It's an awesome idea and I can't wait to see some data from further trials. However, I think the article overstates the impact of a single risk control measure on the wide ranging problem of wildlife strikes. The problem of land side and off-airport attractants or even woodlands, swamps etc. still remains.
I'd love to hear more about how the product works. For me, it seems that the birds (maybe not individually but at least each population) must first consume the grass before it deters them. Therefore, every bird population must first visit the airport before they decide not to come back. I don't know enough about bird behaviour, society, learning etc. to pass judgement on that.
PS - I wonder if it will work out where I was last week?
* should I trademark that?
I know plenty of airport people who really don't care about aircraft. For me, it's the thing that sets our sector of the industry apart from the rest. A large portion of the airport industry, in Australia, are not in the aviation industry by choice. They are a council providing civic services of which one is the airport or they operate a mine or tourist venture which requires the airport in a support role. They come with little or no aviation experience, skills or knowledge and many would sooner gush over CAT's latest front-end loader than the new ATR 72 flying around Queensland. For those engineers, works supervisors and general road-works warriors out there, here is a cool new video of trucks, asphalt, men and some more trucks as they overlay one of Melbourne Airport's runways. Enjoy :).
I've seen my fair share of aerodrome manuals. Every audit begins with a review of an aerodrome manual and in my past life as a consultant, I wrote a few as well. Unfortunately, the state of the vast majority of aerodrome manuals I've encountered, including my own, could best be described as "needs improvement". But before we get to the tips, let’s just rehash the aerodrome manual rationale. Why do we have this document?
The easy answer would be to say we have aerodrome manuals because Civil Aviation Safety Regulation (CASR) 139.090 says we must - but that's not a real reason.
To me, there are two purposes to the manual. One, the more obvious, is that the manual is a set of procedures designed to ensure consistency, completeness and to meet the organisation's objectives. The other purpose is closely tied to the aerodrome certificate. The aerodrome manual serves as the "contract" between the certificate holder and the regulator. The certificate was granted, in a large part, because CASA considered the policies and procedures contained in the manual acceptable.
When the manual doesn't match reality, we got a problem. So, let's try and fix that...
By carrying out a manual review. Conducting a periodic review is a great idea. It’s not a mandatory regulatory requirement. It’s simply a great idea. If you want to make it a stellar idea - make a review a documented procedure in the manual itself. That's not to say that you need not update the manual as required (as per CASR 139.105) but a regular, comprehensive, structured review will help regardless of how "on top of it" you are.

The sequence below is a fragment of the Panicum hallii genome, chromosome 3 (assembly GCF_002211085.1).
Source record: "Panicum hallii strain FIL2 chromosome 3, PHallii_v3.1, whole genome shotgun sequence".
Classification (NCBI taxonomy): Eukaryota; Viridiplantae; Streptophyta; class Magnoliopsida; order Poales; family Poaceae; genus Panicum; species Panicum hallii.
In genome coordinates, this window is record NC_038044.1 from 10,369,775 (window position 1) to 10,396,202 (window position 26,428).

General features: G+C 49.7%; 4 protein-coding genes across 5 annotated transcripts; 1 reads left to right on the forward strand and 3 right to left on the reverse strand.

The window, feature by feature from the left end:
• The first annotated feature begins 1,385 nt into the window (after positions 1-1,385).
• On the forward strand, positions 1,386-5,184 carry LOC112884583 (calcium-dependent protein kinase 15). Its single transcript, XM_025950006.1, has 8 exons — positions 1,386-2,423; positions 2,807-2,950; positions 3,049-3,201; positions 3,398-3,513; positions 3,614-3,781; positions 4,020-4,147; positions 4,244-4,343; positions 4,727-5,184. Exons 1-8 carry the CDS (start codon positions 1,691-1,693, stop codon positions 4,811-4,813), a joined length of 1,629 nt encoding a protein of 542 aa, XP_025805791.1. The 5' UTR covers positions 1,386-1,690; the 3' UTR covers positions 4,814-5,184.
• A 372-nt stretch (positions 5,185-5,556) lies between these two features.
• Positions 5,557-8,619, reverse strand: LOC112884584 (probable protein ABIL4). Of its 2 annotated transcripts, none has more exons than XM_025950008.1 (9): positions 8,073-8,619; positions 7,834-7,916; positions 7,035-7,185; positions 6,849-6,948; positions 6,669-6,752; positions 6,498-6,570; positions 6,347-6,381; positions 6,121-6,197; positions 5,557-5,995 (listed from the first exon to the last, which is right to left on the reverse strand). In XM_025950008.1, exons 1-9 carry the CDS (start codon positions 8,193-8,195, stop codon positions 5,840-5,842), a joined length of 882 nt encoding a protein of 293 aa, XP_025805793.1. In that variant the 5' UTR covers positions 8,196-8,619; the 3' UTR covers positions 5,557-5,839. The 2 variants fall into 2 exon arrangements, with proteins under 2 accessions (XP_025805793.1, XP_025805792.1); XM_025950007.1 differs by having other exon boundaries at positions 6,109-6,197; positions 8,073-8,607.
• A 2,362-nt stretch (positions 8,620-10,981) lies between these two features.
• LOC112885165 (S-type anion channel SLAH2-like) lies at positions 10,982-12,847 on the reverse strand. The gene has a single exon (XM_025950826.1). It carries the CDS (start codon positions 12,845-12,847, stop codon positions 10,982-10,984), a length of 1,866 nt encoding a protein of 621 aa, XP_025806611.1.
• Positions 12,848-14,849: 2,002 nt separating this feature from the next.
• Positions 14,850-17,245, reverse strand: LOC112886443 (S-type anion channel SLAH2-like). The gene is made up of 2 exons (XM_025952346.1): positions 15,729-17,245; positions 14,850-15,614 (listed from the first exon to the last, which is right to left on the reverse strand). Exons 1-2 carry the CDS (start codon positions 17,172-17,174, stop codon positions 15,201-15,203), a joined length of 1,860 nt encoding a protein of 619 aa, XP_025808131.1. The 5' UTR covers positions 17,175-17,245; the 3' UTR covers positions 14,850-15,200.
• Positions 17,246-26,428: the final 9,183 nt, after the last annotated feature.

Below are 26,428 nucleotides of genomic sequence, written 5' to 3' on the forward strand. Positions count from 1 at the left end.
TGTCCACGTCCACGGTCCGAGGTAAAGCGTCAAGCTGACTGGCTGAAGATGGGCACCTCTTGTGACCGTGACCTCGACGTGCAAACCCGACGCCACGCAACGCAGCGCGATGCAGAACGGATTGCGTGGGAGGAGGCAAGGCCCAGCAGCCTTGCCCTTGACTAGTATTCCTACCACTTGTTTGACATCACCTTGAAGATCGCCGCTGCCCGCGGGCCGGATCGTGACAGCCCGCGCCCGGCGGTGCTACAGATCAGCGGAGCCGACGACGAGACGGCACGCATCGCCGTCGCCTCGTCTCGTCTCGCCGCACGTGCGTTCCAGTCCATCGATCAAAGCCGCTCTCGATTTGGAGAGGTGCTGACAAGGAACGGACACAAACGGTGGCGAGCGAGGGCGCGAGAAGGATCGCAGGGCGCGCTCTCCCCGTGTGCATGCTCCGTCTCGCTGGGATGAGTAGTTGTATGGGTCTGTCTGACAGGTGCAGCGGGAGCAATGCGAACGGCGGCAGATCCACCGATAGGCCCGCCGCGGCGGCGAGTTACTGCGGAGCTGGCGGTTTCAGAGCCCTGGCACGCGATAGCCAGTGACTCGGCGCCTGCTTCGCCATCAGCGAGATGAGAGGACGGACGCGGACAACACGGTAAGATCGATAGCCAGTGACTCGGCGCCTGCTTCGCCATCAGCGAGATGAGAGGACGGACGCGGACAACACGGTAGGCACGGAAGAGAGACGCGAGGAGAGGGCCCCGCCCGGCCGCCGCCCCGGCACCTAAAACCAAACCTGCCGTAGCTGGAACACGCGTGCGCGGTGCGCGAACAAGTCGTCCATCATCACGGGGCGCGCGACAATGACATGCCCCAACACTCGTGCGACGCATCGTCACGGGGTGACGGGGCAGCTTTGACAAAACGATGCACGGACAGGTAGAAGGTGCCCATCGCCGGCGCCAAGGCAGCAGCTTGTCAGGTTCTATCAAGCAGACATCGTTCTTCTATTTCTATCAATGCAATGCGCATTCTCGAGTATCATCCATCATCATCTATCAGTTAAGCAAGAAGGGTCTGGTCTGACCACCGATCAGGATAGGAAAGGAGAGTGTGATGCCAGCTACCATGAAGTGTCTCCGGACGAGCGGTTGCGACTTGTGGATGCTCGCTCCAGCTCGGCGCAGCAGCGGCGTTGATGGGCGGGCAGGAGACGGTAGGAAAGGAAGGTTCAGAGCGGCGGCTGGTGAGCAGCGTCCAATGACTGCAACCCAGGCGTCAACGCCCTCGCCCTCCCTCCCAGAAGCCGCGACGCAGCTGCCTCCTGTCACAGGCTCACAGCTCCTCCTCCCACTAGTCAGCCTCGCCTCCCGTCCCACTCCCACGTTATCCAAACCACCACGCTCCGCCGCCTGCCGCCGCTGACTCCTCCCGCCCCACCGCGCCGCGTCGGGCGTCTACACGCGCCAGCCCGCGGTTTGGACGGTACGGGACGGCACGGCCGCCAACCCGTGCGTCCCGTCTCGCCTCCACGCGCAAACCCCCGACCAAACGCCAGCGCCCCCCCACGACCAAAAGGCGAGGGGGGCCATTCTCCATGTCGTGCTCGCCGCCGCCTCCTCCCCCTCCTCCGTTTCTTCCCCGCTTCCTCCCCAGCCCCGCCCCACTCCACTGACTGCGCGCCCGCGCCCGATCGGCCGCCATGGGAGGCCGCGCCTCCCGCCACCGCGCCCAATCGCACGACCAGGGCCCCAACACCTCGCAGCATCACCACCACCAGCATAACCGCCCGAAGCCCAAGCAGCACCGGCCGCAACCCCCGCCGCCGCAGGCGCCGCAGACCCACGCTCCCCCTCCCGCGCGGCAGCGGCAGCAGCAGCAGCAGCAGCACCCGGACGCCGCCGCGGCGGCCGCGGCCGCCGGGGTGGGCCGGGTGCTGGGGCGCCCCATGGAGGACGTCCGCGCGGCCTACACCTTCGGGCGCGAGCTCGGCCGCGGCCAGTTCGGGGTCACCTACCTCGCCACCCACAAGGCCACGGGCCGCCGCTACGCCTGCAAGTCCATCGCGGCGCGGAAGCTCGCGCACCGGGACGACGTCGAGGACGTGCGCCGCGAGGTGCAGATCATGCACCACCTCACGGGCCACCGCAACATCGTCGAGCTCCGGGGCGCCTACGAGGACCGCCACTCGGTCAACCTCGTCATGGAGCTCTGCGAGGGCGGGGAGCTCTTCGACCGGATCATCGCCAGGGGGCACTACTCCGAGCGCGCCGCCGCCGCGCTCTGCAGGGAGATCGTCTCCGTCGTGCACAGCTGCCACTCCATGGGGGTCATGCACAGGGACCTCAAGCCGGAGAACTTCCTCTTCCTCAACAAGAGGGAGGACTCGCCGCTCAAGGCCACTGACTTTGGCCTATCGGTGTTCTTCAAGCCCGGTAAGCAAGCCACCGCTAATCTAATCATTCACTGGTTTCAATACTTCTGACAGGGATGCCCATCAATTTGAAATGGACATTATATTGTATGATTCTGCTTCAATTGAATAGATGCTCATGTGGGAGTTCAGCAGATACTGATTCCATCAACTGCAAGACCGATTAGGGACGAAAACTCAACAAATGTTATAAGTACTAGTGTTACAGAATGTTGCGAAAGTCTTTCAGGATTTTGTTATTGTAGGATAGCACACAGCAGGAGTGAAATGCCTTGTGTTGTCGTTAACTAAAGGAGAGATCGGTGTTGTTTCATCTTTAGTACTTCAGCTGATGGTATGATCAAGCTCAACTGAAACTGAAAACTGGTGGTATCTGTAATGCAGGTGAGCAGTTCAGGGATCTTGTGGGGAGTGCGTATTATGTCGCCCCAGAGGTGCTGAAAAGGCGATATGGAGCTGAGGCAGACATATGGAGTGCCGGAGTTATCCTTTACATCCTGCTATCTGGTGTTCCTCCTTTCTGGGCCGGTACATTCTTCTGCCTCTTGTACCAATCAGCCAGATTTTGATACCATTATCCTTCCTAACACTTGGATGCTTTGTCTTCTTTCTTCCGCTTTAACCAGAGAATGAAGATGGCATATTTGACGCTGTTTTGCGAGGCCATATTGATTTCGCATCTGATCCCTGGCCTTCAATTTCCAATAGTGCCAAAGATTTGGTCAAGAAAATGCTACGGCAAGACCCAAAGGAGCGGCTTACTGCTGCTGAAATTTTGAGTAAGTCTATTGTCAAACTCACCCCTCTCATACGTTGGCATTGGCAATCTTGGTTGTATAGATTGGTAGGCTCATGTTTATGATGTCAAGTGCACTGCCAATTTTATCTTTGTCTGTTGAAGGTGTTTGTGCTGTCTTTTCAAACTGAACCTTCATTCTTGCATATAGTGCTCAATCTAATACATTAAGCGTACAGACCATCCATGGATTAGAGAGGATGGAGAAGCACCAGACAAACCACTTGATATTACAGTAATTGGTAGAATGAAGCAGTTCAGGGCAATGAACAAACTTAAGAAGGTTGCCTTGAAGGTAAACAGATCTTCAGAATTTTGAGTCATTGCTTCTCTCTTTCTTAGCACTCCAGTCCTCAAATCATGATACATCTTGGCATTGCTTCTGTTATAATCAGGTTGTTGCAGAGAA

Now that you're convinced of how good an idea this is (you are, aren't you?), here are five things you should think about when conducting your brilliant idea review.
1. Look for Changes
A lot of things change - people come and go, phone carriers are switched, critical aircraft and their operators and even government legislation and regulation. On every page look for things that are likely to change and check that they are still correct. And I mean check - call numbers and speak to people, visit websites and go watch the regular traffic for a week.
One of the more subtle changes in "recent" memory was the move from the Bureau of Air Safety Investigation and Part 2A of the Air Navigation Act 1920 to the Australian Transport Safety Bureau and the Transport Safety Investigation Act 2003. That's right, 2003. It’s been almost 8 years but I still spot the odd reference. What is even more subtle though is that many manuals simply replaced the titles of the acts and not the actual details in the manual. The powers granted to the ATSB were not the same as for the BASI. More than a "find & replace" is often required.
2. Who's who in the Zoo?
This one is more than just updating names. This is more about positions and responsibilities. Firstly, I often advise that aerodrome manuals refrain from using actual names of people anywhere other than in the master contact list. That way, when people do change, only one page needs amending. Now, which titles to use?
You could use the actual titles people hold within the organisation or you could use aerodrome specific titles. At many aerodromes, the aerodrome manager or the aerodrome reporting officer are not employed as an aerodrome manager etc. They are mostly likely the director, engineering services or works supervisor or even sanitation technician. On top of that, now consider that the one person may fill numerous roles at the aerodrome.